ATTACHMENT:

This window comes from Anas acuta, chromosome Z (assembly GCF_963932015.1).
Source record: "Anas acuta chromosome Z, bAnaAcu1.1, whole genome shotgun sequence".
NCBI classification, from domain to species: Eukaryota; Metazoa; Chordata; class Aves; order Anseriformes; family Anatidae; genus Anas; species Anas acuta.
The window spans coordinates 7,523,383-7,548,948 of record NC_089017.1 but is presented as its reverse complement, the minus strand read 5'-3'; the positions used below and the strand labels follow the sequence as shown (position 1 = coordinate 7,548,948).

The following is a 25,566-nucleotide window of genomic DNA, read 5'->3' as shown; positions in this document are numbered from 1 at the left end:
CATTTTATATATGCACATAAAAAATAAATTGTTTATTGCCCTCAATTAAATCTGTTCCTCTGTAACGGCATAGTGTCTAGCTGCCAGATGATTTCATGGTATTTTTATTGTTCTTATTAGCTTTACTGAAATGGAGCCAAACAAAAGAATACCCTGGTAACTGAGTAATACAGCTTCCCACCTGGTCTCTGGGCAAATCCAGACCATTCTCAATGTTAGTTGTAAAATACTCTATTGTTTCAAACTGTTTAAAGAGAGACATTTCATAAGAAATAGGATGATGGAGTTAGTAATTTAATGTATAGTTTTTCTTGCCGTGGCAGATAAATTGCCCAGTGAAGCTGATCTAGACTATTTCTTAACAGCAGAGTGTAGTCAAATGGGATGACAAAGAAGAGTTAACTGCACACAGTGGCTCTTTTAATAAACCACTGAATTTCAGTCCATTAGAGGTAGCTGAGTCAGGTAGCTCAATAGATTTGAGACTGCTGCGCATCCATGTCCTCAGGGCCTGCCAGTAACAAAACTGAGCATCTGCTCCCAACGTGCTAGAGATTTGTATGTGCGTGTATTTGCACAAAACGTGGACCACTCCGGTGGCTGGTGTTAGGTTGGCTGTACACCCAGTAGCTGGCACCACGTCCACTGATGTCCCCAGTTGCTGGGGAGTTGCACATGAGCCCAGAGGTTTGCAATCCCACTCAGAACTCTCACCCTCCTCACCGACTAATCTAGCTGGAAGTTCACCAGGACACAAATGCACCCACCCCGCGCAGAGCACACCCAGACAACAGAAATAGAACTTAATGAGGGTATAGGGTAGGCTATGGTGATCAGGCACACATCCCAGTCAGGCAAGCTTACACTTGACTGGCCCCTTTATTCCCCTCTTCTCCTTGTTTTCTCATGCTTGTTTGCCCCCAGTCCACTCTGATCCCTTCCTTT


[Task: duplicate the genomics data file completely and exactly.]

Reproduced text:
This window comes from Anas acuta, chromosome Z (assembly GCF_963932015.1).
Source record: "Anas acuta chromosome Z, bAnaAcu1.1, whole genome shotgun sequence".
NCBI classification, from domain to species: Eukaryota; Metazoa; Chordata; class Aves; order Anseriformes; family Anatidae; genus Anas; species Anas acuta.
The window spans coordinates 7,523,383-7,548,948 of record NC_089017.1 but is presented as its reverse complement, the minus strand read 5'-3'; the positions used below and the strand labels follow the sequence as shown (position 1 = coordinate 7,548,948).

The following is a 25,566-nucleotide window of genomic DNA, read 5'->3' as shown; positions in this document are numbered from 1 at the left end:
CATTTTATATATGCACATAAAAAATAAATTGTTTATTGCCCTCAATTAAATCTGTTCCTCTGTAACGGCATAGTGTCTAGCTGCCAGATGATTTCATGGTATTTTTATTGTTCTTATTAGCTTTACTGAAATGGAGCCAAACAAAAGAATACCCTGGTAACTGAGTAATACAGCTTCCCACCTGGTCTCTGGGCAAATCCAGACCATTCTCAATGTTAGTTGTAAAATACTCTATTGTTTCAAACTGTTTAAAGAGAGACATTTCATAAGAAATAGGATGATGGAGTTAGTAATTTAATGTATAGTTTTTCTTGCCGTGGCAGATAAATTGCCCAGTGAAGCTGATCTAGACTATTTCTTAACAGCAGAGTGTAGTCAAATGGGATGACAAAGAAGAGTTAACTGCACACAGTGGCTCTTTTAATAAACCACTGAATTTCAGTCCATTAGAGGTAGCTGAGTCAGGTAGCTCAATAGATTTGAGACTGCTGCGCATCCATGTCCTCAGGGCCTGCCAGTAACAAAACTGAGCATCTGCTCCCAACGTGCTAGAGATTTGTATGTGCGTGTATTTGCACAAAACGTGGACCACTCCGGTGGCTGGTGTTAGGTTGGCTGTACACCCAGTAGCTGGCACCACGTCCACTGATGTCCCCAGTTGCTGGGGAGTTGCACATGAGCCCAGAGGTTTGCAATCCCACTCAGAACTCTCACCCTCCTCACCGACTAATCTAGCTGGAAGTTCACCAGGACACAAATGCACCCACCCCGCGCAGAGCACACCCAGACAACAGAAATAGAACTTAATGAGGGTATAGGGTAGGCTATGGTGATCAGGCACACATCCCAGTCAGGCAAGCTTACACTTGACTGGCCCCTTTATTCCCCTCTTCTCCTTGTTTTCTCATGCTTGTTTGCCCCCAGTCCACTCTGATCCCTTCCTTT